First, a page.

PRINCETON, N.J. — The streak had stretched so many years that it was starting to become its own legend.
“I didn’t know the number,” Harvard coach Tommy Amaker said. “I have heard different numbers, I’ve heard 30. I didn’t know what it was.”
All he knew for sure was that it was a lot. “It seemed like it had been 100,” Amaker said.
Most everyone in Harvard’s locker room knew the number — 24 straight losses at Princeton’s Jadwin Gymnasium. The last win came in 1989.
“Everybody knows about it,” Crimson guard Brandon Curry said. “We go around campus before the game [like], ‘We are finally going to break this drought at Jadwin.’ ”
Recent single-digit losses to Princeton added to the campfire story. The more the Crimson thought about the streak, the more massive it seemed. So they stopped.
“We talked to our kids about not focusing on that,” Amaker said. “That’s a mistake we’ve made, coming in here — talking about that.”
Amaker told his team, simply, “We haven’t played well here. Let’s see if we can put together a game where we feel like we’ve played well and we can live with what the scoreboard says.”
When the time drained from the clock, the scoreboard showed a 59-47 Harvard win, and as players jumped from the Crimson bench howling in celebration it was obvious that they had laid 24 years worth of ghosts to rest. For the first time since 1985, they swept a Penn-Princeton road trip. And Harvard swept the season series from those two teams for the first time in program history.
“We are pleased for a lot of Harvard former players and coaches and Harvard community because I have known about this streak for a number of years and participated in it,” Amaker said.
As much as they tried to bottle them up, Curry admitted that emotions were all over the place coming into the game.
After committing just eight turnovers the night before against Penn, the Crimson (22-4, 9-1 Ivy League) gave it away eight times in the first 12 minutes against Princeton (15-8, 3-6). At the same time, they slogged through a 4-for-12 start from the field.
They fell into a 21-9 hole after Siyani Chambers threw the ball away to Tigers forward Pete Miller, then fouled him at the other end to prevent a layup. Miller split a pair of free throws.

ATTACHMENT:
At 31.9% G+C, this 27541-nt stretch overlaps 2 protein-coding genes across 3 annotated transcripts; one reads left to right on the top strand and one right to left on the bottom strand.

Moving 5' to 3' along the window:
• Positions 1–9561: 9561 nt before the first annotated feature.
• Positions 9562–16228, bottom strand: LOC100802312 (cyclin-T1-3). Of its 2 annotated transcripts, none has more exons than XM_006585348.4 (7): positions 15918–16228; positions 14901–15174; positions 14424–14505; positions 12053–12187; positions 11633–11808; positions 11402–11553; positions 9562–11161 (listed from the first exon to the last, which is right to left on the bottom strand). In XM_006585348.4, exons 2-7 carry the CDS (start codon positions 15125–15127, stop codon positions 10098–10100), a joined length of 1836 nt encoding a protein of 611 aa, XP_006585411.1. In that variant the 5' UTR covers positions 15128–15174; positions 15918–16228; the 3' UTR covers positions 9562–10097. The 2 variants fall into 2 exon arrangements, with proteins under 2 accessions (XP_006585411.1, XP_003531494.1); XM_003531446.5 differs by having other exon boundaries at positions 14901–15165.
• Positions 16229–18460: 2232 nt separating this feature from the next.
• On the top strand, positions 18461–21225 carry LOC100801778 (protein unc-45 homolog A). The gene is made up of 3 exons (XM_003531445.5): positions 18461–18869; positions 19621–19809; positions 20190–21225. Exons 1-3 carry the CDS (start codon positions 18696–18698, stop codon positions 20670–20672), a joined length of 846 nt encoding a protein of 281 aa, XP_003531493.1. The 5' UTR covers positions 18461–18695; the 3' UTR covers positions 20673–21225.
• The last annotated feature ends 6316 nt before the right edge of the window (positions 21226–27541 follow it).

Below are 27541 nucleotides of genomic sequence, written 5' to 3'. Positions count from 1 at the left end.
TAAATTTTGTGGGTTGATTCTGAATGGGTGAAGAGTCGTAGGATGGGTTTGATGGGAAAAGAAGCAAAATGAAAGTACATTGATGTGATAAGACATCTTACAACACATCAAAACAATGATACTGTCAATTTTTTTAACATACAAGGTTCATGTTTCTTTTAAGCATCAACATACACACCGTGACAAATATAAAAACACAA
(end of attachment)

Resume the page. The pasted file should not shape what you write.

“When we came out we were a little nervous,” Curry said. “People were antsy because this is a big game for us. A couple of the shots we first shot were long because we were shooting like darts. We just calmed down.”
Once the Crimson got a handle on the basketball, they also got a handle on the game.
Over the last 3:17 of the first half, the Crimson played turnover-free and went on an 8-2 burst. They came out of the half with a 6-1 burst that tied it at 30, when Chambers pushed the ball up the floor, drove hard at T.J. Bray, and used a jump-stop to make enough room to kiss a layup off the glass.
They took control for good when Chambers converted another tough finish at the rim for a 39-37 lead, and Curry followed by sneaking up a reverse layup from nearly behind the backboard.
“In a lot of ways I challenged our guys and I am thrilled they responded the way they did,” Amaker said. “I am not surprised. There is a lot of pride on this team in our locker room.”
Curry, who grew up an hour away in Matawan, N.J., put up a team-high 17 points with dozens of family members in Harvard’s rooting section. During the week, the senior guard thought about winning at Jadwin as much as anyone. He took one opportunity to talk to the team about it, then left it at that.
“This is our last go-around and the seniors before us did the same thing,” Curry said. “You realize how much it means to you when you are there. All the freshmen and sophomores, they have a lot more times to play all these teams. We said in practice our piece about how much it means for us.
“We wanted everyone just to give their all at the end of the day. If we go out there and play our hardest, we will look up at the end and what happens, happens.”Julian Benbow can be reached at firstname.lastname@example.org.